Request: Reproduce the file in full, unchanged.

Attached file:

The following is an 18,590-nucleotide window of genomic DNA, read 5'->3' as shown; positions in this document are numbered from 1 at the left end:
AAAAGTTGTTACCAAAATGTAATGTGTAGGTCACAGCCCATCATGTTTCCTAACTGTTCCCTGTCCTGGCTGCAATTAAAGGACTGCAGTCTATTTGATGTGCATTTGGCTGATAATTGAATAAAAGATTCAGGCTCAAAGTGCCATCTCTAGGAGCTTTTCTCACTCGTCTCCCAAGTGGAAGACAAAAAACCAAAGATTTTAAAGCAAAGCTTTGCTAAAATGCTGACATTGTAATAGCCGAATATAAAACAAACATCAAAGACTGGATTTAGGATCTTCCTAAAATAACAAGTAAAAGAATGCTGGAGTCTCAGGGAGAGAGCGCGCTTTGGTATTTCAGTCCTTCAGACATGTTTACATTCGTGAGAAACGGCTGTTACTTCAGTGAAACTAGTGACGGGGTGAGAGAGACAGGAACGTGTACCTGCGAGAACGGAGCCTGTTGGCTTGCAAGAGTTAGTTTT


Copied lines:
The following is an 18,590-nucleotide window of genomic DNA, read 5'->3' as shown; positions in this document are numbered from 1 at the left end:
AAAAGTTGTTACCAAAATGTAATGTGTAGGTCACAGCCCATCATGTTTCCTAACTGTTCCCTGTCCTGGCTGCAATTAAAGGACTGCAGTCTATTTGATGTGCATTTGGCTGATAATTGAATAAAAGATTCAGGCTCAAAGTGCCATCTCTAGGAGCTTTTCTCACTCGTCTCCCAAGTGGAAGACAAAAAACCAAAGATTTTAAAGCAAAGCTTTGCTAAAATGCTGACATTGTAATAGCCGAATATAAAACAAACATCAAAGACTGGATTTAGGATCTTCCTAAAATAACAAGTAAAAGAATGCTGGAGTCTCAGGGAGAGAGCGCGCTTTGGTATTTCAGTCCTTCAGACATGTTTACATTCGTGAGAAACGGCTGTTACTTCAGTGAAACTAGTGACGGGGTGAGAGAGACAGGAACGTGTACCTGCGAGAACGGAGCCTGTTGGCTTGCAAGAGTTAGTTTT